Name: George Knightley
Hobbies: Agricultural improvement. He also takes a general interest in making sure everyone in his little corner of the world is well taken care of, an activity which surely leaves him little time for any demanding hobby, so he settles for sparing with Emma instead.
Most Charming Quality: Intelligence.
Most Detrimental Tendency: Jealousy.
Greatest Strengths: Honor and sincerity.
Truest Friend: It's a toss up between Emma Woodhouse, John Knightly, and William Larkins.
Worst Enemy: Frank Churchill
Prospects: Exceedingly good. He is the master on Donwell Abbey, the principal estate of the area, but he invests most of his money back into the estate, foregoing many of the luxuries (like horses) that most gentlemen consider necessary.
"I have still the advantage of you by sixteen years' experience, and by not being a pretty young woman and a spoiled child."
"He is a very liberal thanker, with his thousands and tens of thousands.--'Happier than I deserve.' Come, he knows himself there.""No, Emma, your amiable young man can be amiable only in French, not in English. He may be very 'aimable,' have very good manners, and be very agreeable; but he can have no English delicacy towards the feelings of other people: nothing really amiable about him."
"Oh! very delightful indeed; I can say nothing less, for I suppose Miss Woodhouse and Mr. Frank Churchill are hearing every thing that passes. And (raising his voice still more) I do not see why Miss Fairfax should not be mentioned too. I think Miss Fairfax dances very well; and Mrs. Weston is the very best country-dance player, without exception, in England. Now, if your friends have any gratitude, they will say something pretty loud about you and me in return; but I cannot stay to hear it.""Better be without sense, than misapply it as you do."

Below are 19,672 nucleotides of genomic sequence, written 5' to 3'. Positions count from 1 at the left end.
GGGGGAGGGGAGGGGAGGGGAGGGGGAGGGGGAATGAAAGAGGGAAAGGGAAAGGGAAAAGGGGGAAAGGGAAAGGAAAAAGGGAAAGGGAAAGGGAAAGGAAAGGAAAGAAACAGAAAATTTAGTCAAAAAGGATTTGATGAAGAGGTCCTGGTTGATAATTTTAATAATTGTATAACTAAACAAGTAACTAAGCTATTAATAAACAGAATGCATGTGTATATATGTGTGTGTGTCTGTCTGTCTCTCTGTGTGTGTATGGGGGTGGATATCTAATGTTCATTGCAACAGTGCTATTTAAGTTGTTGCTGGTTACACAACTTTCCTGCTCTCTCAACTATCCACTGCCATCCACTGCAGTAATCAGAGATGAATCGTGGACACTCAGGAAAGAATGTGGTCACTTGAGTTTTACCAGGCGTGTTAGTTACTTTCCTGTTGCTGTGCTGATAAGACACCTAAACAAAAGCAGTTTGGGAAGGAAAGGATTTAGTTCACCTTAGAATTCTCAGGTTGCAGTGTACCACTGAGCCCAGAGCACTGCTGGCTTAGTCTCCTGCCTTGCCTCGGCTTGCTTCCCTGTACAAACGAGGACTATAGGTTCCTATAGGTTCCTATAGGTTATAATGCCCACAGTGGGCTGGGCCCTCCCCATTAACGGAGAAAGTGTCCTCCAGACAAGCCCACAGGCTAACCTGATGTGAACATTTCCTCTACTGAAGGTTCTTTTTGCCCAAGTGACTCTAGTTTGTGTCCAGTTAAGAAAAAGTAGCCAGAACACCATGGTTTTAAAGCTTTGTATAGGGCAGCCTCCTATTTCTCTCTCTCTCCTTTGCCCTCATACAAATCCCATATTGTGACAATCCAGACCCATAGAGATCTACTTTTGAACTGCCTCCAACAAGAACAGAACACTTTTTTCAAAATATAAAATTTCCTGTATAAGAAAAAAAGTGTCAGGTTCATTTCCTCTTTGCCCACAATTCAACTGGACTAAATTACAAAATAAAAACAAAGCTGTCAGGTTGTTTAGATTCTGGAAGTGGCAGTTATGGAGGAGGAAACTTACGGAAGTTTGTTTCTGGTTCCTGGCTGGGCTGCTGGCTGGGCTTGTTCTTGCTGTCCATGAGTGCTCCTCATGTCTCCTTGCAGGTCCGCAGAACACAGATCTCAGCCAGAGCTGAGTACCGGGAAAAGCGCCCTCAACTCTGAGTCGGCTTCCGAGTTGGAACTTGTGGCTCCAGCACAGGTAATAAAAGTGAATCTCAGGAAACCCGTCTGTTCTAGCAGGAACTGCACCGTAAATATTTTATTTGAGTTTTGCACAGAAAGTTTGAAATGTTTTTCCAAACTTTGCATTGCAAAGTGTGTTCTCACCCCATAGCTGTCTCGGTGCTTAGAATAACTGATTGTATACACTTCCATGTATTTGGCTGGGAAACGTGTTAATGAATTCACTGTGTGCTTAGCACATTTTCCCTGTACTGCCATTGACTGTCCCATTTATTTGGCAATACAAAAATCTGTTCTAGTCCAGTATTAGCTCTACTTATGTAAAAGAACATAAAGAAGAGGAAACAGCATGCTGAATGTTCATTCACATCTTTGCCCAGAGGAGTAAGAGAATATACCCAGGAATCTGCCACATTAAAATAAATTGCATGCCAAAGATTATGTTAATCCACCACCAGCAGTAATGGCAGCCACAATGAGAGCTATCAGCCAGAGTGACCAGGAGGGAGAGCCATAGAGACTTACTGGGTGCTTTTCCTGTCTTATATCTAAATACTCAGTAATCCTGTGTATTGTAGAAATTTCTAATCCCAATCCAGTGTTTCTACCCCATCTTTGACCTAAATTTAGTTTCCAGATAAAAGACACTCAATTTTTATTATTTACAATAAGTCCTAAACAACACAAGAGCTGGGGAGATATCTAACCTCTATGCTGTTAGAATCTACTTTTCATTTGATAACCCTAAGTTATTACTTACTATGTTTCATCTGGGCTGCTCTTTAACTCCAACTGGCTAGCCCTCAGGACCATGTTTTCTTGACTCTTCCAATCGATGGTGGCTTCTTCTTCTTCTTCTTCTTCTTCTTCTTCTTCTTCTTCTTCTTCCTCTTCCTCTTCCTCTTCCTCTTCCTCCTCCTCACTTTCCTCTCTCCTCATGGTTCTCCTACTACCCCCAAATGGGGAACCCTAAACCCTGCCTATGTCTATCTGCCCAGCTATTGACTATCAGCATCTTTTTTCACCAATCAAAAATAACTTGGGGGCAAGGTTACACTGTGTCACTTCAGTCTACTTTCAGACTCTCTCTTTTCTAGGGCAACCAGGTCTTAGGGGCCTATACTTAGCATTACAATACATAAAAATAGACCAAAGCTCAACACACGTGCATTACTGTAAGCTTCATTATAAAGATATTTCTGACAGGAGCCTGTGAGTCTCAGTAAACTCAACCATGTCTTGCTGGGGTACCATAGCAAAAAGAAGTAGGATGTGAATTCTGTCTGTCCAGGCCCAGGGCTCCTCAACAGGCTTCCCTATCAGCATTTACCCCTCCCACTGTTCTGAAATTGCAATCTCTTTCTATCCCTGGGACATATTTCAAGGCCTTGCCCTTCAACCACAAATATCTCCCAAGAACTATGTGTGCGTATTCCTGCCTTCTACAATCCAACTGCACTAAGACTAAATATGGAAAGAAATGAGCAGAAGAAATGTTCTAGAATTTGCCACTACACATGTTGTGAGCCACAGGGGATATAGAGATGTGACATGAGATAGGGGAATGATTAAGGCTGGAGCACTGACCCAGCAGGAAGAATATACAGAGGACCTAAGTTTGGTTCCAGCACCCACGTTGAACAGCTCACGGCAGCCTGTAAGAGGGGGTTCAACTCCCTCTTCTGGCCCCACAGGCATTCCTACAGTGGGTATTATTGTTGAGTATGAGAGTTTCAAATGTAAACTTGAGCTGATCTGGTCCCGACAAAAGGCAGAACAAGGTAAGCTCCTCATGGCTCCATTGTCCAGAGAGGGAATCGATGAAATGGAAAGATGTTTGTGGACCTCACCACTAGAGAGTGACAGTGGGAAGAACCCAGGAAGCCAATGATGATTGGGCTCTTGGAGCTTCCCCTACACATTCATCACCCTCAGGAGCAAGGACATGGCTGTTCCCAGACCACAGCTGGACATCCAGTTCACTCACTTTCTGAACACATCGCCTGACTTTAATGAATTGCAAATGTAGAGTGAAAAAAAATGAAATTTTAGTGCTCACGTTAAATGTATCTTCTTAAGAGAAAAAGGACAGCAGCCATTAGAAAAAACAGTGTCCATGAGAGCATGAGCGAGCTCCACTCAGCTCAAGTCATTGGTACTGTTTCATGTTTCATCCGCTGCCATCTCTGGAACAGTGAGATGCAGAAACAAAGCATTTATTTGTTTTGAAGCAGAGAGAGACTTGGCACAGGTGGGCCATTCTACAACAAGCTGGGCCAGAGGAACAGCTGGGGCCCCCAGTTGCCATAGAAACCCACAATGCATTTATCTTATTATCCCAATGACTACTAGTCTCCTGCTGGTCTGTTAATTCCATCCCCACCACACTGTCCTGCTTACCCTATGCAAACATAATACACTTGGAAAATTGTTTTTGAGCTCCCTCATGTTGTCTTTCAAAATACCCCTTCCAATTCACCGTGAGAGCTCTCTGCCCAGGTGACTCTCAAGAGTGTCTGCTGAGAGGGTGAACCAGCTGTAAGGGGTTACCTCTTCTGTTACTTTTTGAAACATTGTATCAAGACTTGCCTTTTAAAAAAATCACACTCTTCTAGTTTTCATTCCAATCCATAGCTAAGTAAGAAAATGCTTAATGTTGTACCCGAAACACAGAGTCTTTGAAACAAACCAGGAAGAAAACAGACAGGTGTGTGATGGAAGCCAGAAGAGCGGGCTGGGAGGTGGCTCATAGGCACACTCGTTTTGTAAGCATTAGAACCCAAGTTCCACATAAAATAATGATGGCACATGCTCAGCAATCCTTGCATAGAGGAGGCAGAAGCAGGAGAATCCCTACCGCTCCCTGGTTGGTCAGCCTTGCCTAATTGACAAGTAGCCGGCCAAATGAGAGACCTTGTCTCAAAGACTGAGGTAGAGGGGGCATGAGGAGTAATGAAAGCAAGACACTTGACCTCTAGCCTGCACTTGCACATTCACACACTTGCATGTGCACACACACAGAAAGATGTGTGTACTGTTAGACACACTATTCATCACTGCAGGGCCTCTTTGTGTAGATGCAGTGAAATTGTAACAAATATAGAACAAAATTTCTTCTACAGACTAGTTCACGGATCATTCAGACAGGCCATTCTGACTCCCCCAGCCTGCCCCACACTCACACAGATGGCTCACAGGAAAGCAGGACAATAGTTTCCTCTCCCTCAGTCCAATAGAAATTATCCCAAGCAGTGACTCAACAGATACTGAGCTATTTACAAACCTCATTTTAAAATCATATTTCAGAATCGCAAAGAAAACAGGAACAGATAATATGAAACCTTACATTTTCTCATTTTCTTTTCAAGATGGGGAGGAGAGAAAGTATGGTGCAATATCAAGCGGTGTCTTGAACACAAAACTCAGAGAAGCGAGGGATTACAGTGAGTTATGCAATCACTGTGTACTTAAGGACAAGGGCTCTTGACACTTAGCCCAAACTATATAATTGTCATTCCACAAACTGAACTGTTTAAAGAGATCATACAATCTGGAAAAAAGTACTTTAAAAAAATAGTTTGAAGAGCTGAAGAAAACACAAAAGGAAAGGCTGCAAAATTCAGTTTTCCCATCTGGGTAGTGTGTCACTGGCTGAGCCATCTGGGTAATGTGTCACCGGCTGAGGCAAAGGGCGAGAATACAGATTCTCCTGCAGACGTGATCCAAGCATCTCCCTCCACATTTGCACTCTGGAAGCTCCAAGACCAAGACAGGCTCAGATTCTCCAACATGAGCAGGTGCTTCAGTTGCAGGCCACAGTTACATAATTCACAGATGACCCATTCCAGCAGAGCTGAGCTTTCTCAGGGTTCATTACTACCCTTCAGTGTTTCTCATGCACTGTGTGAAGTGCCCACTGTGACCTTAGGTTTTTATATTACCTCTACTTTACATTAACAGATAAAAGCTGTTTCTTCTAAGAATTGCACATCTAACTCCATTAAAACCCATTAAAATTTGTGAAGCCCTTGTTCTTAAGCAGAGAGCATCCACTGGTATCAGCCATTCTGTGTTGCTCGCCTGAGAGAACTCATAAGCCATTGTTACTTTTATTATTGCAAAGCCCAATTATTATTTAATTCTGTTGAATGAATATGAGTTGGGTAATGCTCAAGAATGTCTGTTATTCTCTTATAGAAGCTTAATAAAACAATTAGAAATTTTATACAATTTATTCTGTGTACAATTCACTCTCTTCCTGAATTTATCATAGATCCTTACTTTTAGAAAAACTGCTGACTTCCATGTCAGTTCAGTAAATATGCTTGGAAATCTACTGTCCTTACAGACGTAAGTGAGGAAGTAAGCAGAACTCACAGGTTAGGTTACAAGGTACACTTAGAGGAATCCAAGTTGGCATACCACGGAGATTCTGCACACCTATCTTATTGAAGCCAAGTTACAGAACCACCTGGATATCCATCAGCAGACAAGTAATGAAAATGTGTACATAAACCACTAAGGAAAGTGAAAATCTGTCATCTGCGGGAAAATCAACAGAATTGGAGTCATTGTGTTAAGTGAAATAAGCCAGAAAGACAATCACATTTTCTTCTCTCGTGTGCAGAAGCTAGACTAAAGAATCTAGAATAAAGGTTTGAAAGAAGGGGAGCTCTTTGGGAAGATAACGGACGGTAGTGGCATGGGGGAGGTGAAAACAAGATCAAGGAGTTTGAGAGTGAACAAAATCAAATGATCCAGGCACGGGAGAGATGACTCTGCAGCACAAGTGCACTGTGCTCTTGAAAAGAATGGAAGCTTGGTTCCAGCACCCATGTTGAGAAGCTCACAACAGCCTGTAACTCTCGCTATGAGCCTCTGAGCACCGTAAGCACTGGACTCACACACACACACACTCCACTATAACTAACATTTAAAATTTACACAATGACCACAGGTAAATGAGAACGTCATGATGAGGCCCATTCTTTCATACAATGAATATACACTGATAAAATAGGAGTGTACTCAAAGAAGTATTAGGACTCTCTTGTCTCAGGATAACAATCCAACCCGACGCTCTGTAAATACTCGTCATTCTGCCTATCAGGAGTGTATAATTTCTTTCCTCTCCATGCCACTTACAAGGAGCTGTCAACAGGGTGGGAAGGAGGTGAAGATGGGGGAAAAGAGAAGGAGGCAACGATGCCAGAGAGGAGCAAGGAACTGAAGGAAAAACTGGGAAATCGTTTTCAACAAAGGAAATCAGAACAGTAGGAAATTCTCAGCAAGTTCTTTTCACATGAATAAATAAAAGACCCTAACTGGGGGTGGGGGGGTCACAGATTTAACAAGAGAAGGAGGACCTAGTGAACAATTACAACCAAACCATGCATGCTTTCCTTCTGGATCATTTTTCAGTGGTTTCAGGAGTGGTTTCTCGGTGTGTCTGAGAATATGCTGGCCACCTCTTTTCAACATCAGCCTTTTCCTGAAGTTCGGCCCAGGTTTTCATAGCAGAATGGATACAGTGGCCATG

"I cannot make speeches, Emma:" he soon resumed; and in a tone of such sincere, decided, intelligible tenderness as was tolerably convincing.--"If I loved you less, I might be able to talk about it more. But you know what I am.--You hear nothing but truth from me.--I have blamed you, and lectured you, and you have borne it as no other woman in England would have borne it.--Bear with the truths I would tell you now, dearest Emma, as well as you have borne with them. The manner, perhaps, may have as little to recommend them. God knows, I have been a very indifferent lover.--But you understand me.--Yes, you see, you understand my feelings--and will return them if you can. At present, I ask only to hear, once to hear your voice."Musings: Finally, a hero I can relish in peace! Both Edmund Bertram and Mr. Darcy's profiles were too emotional for me to enjoy it. Mr. Knightley is just the sort of man I can easily rejoice in, without any undue frenzy. He is, perhaps, Austen's most likable hero, and certainly the most comfortable husband.
I adore Mr. Knightley's proposal. I think it possibly the best in Austen, though Wentworth may have him beat. It is his most muddled speech. Usually clear and concise in his statements, he invokes that fact while his overriding emotions undermine the entire argument. "I cannot make speeches..." - can you not, Mr. Knightley? I find it a more than admirable speech, even when its intelligence gets lost feeling.
Such an admirable man leaves me little to critique. All I can do is bask in his perfection. Oh dear! It seems I'm overcome by frenzy in spite myself. How very disappointing.